Letters from Baghdad

Letters-from-Baghdad-rev Letters from Baghdad  (2017)    Vitagraph Films/Documentary    RT: 95 minutes    No MPAA rating (violent images)    Director: Sabine Krayenbuhl and Zeva Oelbaum    Music: Paul Cantelon    Cinematography: Gary Clarke and Petr Hlinomaz    Release date: June 23, 2017 (Philadelphia, PA)    Cast: Tilda Swinton (voice), Rose Leslie (voice), Eric Loscheider, Helen Ryan, Rachael Stirling, Christopher Villiers, Lucy Robinson, Elizabeth Rider, Michael Higgs, Joanna David, Adam Astill.

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 As I watched the documentary Letters from Baghdad, I thought to myself how well the life of writer-political officer Gertrude Bell would lend itself to a big Hollywood historical epic a la Lawrence of Arabia (actually an associate of Bell’s). Hire a big name star like Cate Blanchett to play Bell. Find the right director; I’m thinking Alfonso Cuaron (Gravity) or Stephen Frears (Philomena). Give it a lengthy running time (three hours and change) and an intermission. Sure, it would be a tough sell. So was Reds yet Paramount gave Warren Beatty the green light to make a costly epic film about leftist journalist John Reed and his role in the Russian Revolution of 1917.

 Letters-from-BaghdadIt came as shock when I learned that there’s already a movie about Bell, 2015’s Queen of the Desert starring Nicole Kidman and directed by Werner Herzog (Fitzcarraldo). It was barely released to theaters, received mainly negative reviews and lost a lot of money for the producers. I didn’t see it yet but it’s in my queue. I’d really like to watch it now that I’ve seen Letters from Baghdad.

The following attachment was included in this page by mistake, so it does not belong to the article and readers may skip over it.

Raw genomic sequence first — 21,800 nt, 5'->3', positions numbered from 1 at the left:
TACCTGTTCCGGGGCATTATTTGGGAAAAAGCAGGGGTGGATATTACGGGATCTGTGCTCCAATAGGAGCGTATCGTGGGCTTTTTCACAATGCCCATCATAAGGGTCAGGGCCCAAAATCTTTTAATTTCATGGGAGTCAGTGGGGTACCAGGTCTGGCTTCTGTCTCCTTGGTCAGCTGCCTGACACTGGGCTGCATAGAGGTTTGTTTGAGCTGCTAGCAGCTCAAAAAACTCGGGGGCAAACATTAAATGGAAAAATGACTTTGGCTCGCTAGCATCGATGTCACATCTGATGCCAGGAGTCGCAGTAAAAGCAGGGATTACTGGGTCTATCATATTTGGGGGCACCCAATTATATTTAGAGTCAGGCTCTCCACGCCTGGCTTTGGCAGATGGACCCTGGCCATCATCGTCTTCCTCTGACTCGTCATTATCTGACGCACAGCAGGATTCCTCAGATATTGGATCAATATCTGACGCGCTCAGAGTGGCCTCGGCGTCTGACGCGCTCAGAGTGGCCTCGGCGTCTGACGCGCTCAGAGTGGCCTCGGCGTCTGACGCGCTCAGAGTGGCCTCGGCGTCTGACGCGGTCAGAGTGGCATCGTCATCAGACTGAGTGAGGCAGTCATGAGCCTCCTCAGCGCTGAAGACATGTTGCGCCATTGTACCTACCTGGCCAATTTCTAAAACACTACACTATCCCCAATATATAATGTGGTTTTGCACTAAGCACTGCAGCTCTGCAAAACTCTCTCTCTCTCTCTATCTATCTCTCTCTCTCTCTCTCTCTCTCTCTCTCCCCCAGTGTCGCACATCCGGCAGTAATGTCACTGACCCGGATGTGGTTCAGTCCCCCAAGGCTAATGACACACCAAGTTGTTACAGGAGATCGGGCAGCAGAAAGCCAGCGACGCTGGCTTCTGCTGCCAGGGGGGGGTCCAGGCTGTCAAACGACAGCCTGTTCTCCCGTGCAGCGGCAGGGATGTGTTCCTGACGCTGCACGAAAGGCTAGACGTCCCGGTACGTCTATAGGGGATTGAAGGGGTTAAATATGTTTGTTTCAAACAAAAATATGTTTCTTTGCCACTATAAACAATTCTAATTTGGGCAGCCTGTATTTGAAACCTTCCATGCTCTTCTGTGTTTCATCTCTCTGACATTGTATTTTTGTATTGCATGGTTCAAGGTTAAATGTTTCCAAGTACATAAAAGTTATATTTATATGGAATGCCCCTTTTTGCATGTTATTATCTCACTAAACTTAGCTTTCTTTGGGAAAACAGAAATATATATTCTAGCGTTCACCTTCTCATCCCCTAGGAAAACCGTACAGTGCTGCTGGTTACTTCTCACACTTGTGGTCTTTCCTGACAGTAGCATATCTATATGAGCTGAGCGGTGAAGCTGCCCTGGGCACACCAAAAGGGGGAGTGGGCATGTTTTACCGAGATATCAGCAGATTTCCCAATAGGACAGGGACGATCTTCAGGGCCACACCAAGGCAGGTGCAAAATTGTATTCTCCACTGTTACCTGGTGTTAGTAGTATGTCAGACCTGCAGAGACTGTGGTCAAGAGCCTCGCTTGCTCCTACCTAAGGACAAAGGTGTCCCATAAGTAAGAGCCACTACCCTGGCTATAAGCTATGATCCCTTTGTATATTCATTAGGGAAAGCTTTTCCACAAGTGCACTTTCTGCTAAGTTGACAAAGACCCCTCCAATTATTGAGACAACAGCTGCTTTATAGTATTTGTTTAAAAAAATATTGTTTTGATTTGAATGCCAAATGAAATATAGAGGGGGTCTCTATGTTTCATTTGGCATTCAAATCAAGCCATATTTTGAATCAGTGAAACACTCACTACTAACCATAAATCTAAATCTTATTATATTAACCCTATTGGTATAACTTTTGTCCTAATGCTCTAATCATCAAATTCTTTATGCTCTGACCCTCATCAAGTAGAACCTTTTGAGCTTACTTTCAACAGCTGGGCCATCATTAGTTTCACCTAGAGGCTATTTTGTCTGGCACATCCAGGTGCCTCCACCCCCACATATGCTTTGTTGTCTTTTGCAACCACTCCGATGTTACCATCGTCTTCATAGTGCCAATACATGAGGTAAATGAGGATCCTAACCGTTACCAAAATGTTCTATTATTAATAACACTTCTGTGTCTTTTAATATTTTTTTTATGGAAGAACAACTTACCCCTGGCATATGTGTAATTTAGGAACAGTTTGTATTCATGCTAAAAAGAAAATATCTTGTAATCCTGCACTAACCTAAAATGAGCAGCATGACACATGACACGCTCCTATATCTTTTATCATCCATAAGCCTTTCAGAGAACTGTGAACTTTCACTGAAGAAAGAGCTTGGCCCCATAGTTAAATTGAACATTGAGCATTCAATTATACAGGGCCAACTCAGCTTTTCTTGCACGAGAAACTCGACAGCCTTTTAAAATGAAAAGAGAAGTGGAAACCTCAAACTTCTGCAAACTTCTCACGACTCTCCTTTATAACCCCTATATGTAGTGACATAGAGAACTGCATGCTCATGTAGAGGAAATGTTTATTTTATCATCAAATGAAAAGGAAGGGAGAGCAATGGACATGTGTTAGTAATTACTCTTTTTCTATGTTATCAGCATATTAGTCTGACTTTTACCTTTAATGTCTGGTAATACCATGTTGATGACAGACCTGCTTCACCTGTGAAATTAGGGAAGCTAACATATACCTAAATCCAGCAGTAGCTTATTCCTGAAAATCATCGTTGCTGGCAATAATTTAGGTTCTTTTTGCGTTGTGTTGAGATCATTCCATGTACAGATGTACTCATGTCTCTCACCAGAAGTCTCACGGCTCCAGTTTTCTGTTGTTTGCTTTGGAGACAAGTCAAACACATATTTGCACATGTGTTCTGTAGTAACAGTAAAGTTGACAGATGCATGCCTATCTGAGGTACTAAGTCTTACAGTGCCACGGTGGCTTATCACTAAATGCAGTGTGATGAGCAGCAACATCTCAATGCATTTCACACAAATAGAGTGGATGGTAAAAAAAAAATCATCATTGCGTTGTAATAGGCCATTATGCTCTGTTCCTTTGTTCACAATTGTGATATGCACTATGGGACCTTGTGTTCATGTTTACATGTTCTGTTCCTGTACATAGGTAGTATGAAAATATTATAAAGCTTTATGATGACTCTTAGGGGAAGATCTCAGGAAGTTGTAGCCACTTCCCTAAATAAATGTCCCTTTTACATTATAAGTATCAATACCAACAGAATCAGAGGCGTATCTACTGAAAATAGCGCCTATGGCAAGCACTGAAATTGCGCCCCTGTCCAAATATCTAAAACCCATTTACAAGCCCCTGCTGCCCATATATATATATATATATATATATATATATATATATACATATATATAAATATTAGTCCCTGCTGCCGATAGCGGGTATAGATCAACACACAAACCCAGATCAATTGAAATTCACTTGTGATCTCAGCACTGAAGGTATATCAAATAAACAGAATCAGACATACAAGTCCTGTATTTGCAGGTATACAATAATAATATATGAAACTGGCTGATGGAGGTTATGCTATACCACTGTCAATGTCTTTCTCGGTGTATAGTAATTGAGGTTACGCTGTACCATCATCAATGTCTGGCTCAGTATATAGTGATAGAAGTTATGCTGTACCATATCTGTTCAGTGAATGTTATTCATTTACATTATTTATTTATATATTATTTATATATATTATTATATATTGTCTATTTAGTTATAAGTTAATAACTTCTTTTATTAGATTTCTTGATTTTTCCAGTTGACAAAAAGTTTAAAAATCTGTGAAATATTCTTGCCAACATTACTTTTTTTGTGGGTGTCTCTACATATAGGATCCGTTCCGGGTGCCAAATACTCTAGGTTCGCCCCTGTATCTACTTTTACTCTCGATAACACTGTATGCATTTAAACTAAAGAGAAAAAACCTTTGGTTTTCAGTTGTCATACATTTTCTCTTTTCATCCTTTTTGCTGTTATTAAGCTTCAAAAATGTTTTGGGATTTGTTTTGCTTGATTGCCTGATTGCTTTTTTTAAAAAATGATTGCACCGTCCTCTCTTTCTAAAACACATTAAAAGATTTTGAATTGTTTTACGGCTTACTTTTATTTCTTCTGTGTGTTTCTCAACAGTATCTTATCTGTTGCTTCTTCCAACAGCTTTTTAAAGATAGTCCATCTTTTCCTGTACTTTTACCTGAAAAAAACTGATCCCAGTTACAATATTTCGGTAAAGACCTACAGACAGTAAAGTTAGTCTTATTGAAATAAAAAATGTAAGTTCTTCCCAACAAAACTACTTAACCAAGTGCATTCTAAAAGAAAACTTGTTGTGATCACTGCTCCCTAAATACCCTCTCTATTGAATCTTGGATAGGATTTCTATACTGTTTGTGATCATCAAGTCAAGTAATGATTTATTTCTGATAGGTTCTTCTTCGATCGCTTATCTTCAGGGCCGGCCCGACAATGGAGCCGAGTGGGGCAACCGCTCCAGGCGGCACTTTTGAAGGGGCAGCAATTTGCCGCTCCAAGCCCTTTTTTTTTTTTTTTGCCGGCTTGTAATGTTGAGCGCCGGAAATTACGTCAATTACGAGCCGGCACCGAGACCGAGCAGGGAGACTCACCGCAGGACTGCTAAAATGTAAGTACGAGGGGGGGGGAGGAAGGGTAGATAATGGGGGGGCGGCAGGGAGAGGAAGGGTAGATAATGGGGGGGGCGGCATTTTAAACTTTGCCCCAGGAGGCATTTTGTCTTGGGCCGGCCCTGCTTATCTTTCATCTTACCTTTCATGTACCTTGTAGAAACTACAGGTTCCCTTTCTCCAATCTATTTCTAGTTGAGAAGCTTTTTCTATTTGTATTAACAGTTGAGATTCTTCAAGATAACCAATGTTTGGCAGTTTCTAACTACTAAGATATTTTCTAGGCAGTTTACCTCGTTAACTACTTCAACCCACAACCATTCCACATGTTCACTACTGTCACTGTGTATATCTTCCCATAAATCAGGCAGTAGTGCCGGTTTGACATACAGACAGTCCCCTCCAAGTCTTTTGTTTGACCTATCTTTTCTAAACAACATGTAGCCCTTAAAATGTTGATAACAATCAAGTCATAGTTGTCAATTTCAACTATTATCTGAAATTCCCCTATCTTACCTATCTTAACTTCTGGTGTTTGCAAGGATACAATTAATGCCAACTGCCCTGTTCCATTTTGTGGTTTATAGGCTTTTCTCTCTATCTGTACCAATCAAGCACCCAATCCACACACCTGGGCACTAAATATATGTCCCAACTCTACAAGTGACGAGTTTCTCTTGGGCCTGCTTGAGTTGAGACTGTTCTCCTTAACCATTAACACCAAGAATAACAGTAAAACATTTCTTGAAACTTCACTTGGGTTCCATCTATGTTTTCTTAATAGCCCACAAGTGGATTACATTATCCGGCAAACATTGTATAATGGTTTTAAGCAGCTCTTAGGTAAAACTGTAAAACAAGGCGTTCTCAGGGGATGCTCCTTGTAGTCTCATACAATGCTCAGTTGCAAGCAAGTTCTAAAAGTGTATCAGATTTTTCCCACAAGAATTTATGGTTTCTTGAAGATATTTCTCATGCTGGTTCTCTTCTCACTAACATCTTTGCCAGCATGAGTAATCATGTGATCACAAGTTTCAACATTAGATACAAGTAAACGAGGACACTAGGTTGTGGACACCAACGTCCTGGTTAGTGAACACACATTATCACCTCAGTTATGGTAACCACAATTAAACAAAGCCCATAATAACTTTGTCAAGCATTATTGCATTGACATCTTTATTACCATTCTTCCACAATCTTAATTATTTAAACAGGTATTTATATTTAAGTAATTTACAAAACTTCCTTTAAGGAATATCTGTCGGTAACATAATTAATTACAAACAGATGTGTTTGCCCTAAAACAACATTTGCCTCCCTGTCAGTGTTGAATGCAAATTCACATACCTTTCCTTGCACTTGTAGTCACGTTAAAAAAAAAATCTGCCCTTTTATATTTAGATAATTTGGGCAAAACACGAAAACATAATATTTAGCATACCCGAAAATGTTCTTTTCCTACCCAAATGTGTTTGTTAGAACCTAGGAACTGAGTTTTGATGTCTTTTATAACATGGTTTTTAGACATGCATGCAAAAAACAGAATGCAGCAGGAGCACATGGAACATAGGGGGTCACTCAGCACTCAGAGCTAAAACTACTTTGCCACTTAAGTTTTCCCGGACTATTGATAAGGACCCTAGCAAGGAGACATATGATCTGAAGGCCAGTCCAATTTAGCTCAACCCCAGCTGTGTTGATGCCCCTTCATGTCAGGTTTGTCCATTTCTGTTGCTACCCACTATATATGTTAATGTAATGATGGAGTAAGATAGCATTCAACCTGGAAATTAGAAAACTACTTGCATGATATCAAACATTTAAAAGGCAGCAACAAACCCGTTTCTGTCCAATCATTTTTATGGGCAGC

I never heard of Gertrude Bell before now but what a life she led. Among her many accomplishments, she was instrumental in establishing Iraq as a self-governing state. Letters from Baghdad covers Bell’s entire life starting with her childhood in England. From a young age, she had a thirst for adventure. She was a fiercely independent sort who had no interest in doing the things expected of women- i.e. marriage, kids- in the late 19th century. Instead, she spent most of her life traveling extensively throughout the Middle East, a place she instantly fell in love with on her first trip circa the turn of the century. She held a governmental position where she helped make policy. She also created the Iraq museum. She was the most powerful woman in the British Empire.

 Much of Bell’s story is conveyed by her own words from letters written to her father (to whom she remained close throughout her entire life) and associates. Her eloquently written words are spoken by the always eloquent Tilda Swinton. We also hear from people who knew her personally like T.E. Lawrence and fellow writer Vita Sackville-West. How is that possible, you ask? Actors play the real-life figures. The words they speak are sourced from their letters and journals. It’s an interesting idea doing it this way. At the same time, there’s a sense of removal. It doesn’t quite jibe with the archival footage used throughout the movie.

 For the most part, Letters from Baghdad is fascinating stuff even if the movie’s structure is a bit too formal. Told in chronological order and divided into chapters, directors Sabine Krayenbuhl and Zeva Oelbaum hit upon all the important points. We learn of her many accomplishments. We also get something of a feel for what Bell was like as a person. While some sing her praises, others paint her as an often difficult woman who wasn’t easy to get along with. She rubbed many people the wrong way but Letters from Baghdad downplays this in order to show her in a more positive light. I get it, there’s a tendency for documentaries to do this. Still, the movie held my attention throughout. It might make a nice companion piece to Queen of the Desert which I plan to watch very soon. 

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